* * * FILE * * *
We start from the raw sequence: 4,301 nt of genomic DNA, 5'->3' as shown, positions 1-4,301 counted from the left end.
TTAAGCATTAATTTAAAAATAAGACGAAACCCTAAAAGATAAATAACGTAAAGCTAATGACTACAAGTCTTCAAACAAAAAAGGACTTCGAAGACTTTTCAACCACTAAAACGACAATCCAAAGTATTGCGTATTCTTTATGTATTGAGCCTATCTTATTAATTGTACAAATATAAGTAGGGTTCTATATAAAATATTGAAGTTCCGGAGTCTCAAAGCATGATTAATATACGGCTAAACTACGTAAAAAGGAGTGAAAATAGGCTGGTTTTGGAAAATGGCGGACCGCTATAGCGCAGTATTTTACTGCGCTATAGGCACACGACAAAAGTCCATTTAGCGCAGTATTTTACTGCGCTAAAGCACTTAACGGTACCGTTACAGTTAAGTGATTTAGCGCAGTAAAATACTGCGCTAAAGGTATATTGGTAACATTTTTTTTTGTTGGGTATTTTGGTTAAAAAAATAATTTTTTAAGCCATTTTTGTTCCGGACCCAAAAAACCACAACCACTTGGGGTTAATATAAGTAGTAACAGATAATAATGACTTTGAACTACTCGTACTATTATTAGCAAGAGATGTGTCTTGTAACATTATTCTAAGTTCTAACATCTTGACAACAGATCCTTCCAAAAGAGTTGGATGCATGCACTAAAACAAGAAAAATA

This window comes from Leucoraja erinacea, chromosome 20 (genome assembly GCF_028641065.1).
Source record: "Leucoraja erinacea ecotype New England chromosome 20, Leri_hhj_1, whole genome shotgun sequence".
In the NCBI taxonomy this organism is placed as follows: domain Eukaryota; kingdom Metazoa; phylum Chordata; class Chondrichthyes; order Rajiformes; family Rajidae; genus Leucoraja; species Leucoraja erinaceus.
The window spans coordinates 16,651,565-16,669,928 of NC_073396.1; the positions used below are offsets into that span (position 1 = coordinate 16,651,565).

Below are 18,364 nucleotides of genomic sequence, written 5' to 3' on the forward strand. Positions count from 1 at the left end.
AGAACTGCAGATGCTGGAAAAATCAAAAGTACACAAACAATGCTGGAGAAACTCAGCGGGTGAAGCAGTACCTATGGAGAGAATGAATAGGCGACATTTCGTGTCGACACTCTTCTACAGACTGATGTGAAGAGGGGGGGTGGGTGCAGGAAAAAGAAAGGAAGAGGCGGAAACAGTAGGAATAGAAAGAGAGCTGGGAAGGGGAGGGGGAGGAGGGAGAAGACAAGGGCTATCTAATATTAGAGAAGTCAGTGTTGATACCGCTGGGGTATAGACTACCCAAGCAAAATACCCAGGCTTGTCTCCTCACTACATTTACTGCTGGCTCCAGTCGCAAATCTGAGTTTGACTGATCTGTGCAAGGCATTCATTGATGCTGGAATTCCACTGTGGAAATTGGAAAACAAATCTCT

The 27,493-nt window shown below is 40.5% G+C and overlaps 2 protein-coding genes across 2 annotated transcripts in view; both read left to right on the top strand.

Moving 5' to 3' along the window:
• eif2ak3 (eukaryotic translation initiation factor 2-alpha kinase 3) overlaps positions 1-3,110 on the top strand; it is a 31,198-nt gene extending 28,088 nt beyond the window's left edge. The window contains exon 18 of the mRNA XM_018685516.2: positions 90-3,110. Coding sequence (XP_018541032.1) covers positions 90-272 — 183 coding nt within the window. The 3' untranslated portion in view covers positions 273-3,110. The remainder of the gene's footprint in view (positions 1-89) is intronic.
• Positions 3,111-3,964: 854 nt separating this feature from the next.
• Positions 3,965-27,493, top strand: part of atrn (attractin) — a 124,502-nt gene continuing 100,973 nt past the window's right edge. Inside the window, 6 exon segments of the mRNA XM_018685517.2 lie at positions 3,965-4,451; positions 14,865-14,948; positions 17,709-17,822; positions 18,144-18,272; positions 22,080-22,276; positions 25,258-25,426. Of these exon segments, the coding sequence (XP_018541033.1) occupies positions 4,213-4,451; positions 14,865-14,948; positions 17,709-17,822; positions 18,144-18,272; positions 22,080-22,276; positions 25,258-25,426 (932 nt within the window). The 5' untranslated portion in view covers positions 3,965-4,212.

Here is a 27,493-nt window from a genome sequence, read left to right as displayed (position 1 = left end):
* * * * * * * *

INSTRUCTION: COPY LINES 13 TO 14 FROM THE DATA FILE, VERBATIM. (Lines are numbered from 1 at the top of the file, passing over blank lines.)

• Positions 3,965-27,493, top strand: part of atrn (attractin) — a 124,502-nt gene continuing 100,973 nt past the window's right edge. Inside the window, 6 exon segments of the mRNA XM_018685517.2 lie at positions 3,965-4,451; positions 14,865-14,948; positions 17,709-17,822; positions 18,144-18,272; positions 22,080-22,276; positions 25,258-25,426. Of these exon segments, the coding sequence (XP_018541033.1) occupies positions 4,213-4,451; positions 14,865-14,948; positions 17,709-17,822; positions 18,144-18,272; positions 22,080-22,276; positions 25,258-25,426 (932 nt within the window). The 5' untranslated portion in view covers positions 3,965-4,212.

Here is a 27,493-nt window from a genome sequence, read left to right as displayed (position 1 = left end):